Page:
On 22 March 2020, the Iraqi Government Crisis Cell took the unusual measure of issuing an announcement declaring the COVID-19 crisis as an event of "force majeure."
This blanket declaration will have a significant impact on companies operating in Iraq, potentially triggering contractual force majeure provisions and those imposed under the Iraqi regulatory framework, regardless of whether parties are actually prevented from carrying out their obligations.
Set out below is a summary of the current approach to force majeure under both Iraqi and English law - the two most common governing laws in the State - and the possible impact this declaration may have.
Force Majeure and Contracts Governed under Iraqi Law
Although the Iraqi Civil Code acknowledges the notion of force majeure and generally regulates it, the law does not clearly define what qualifies as an event of force majeure. Instead, it simply regulates the obligations of parties, following the determination of the relevant event as one of "force majeure."
In many civil law jurisdictions in the Middle East, whether COVID-19 would qualify as an event of force majeure would be subject to the party alleging that it rendered the performance of the contract impossible. However, one possible and likely impact of the Crisis Cell's announcement is that the courts no longer need to assess whether COVID-19 qualifies as a force majeure event. It appears that a party could willingly (and possibly unnecessarily) default on its obligations and/or even fail to properly mitigate its circumstances, whilst successfully relying on the argument of "force majeure."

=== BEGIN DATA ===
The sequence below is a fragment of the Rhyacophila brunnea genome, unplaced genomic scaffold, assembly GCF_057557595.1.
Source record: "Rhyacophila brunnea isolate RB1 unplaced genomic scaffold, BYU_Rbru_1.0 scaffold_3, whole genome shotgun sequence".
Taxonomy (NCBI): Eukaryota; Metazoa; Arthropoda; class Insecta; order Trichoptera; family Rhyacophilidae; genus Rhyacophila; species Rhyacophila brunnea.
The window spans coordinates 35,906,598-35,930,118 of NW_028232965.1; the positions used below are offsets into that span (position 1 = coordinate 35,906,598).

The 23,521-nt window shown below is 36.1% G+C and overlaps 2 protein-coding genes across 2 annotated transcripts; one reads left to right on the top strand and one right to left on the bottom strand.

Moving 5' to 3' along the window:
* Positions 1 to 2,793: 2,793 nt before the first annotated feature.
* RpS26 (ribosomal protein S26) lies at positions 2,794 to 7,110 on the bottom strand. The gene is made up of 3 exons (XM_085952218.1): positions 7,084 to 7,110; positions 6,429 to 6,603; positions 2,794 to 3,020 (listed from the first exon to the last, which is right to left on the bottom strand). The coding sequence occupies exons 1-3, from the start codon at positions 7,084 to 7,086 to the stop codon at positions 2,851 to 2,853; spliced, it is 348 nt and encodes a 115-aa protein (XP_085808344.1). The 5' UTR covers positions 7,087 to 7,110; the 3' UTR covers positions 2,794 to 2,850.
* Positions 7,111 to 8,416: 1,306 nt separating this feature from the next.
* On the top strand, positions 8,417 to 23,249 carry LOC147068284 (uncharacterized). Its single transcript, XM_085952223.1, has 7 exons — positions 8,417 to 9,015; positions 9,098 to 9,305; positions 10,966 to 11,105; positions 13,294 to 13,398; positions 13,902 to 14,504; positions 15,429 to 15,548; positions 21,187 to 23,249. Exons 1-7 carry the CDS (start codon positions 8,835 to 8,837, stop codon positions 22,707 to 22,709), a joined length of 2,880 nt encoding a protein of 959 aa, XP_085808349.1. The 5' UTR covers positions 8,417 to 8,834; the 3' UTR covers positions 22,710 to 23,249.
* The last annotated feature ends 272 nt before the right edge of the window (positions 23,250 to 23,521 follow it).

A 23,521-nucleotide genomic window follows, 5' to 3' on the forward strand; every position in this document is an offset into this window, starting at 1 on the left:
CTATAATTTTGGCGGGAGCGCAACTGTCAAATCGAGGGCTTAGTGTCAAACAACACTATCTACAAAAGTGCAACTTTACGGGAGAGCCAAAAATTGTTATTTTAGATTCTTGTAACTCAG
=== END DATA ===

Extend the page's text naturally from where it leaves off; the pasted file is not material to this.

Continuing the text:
Force Majeure and Contracts Governed under English Law
In light of the Crisis Cell's announcement, there are two distinct lines of argument that ought to be considered when it comes to contracts governed under English law, with a nexus to the Republic of Iraq - whether the performance (or part of the performance) of the contract is in Iraq, or whether a party to an English law governed contract is located in Iraq.
Specifically, parties to an Iraqi contract governed by English law need to consider whether:
(i) English common law applies to the notion of force majeure, which limits its application to contractual force majeure provisions and the court's opinion on applicability. This is because English law does not regulate or provide a definition for what qualifies as "force majeure"; or
(ii) Iraqi regulations - in this instance - prevail, given the exceptional circumstances the country is under and more importantly the way in which this announcement was made. It is plausible that the announcement will be characterized as one that relates to "public order." If this is the case, then any order issued under foreign law by any foreign court risks being nullified at the level of enforcement in Iraq.
For further guidance on the Iraqi Government Crisis Cell's announcement, please do not hesitate to contact us on the details set out in this client alert.